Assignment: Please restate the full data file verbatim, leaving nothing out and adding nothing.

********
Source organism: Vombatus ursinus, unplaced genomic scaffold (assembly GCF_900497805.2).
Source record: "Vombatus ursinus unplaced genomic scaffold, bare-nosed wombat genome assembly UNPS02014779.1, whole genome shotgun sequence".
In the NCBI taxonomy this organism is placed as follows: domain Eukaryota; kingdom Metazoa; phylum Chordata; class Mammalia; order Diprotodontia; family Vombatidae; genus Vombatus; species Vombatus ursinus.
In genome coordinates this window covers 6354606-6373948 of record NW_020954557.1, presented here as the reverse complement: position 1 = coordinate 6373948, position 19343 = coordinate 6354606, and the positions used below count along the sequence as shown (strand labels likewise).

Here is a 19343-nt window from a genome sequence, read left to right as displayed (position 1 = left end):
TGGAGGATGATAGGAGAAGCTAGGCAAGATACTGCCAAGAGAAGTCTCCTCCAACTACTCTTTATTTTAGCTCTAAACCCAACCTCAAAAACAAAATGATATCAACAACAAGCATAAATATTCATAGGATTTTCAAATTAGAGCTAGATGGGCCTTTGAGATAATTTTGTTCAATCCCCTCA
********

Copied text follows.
Source organism: Vombatus ursinus, unplaced genomic scaffold (assembly GCF_900497805.2).
Source record: "Vombatus ursinus unplaced genomic scaffold, bare-nosed wombat genome assembly UNPS02014779.1, whole genome shotgun sequence".
In the NCBI taxonomy this organism is placed as follows: domain Eukaryota; kingdom Metazoa; phylum Chordata; class Mammalia; order Diprotodontia; family Vombatidae; genus Vombatus; species Vombatus ursinus.
In genome coordinates this window covers 6354606-6373948 of record NW_020954557.1, presented here as the reverse complement: position 1 = coordinate 6373948, position 19343 = coordinate 6354606, and the positions used below count along the sequence as shown (strand labels likewise).

Here is a 19343-nt window from a genome sequence, read left to right as displayed (position 1 = left end):
TGGAGGATGATAGGAGAAGCTAGGCAAGATACTGCCAAGAGAAGTCTCCTCCAACTACTCTTTATTTTAGCTCTAAACCCAACCTCAAAAACAAAATGATATCAACAACAAGCATAAATATTCATAGGATTTTCAAATTAGAGCTAGATGGGCCTTTGAGATAATTTTGTTCAATCCCCTCA